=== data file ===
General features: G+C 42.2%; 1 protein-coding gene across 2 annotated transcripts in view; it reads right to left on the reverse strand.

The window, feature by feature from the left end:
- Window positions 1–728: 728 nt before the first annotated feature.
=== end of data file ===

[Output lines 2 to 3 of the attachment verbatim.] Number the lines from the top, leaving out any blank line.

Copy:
The window, feature by feature from the left end:
- Window positions 1–728: 728 nt before the first annotated feature.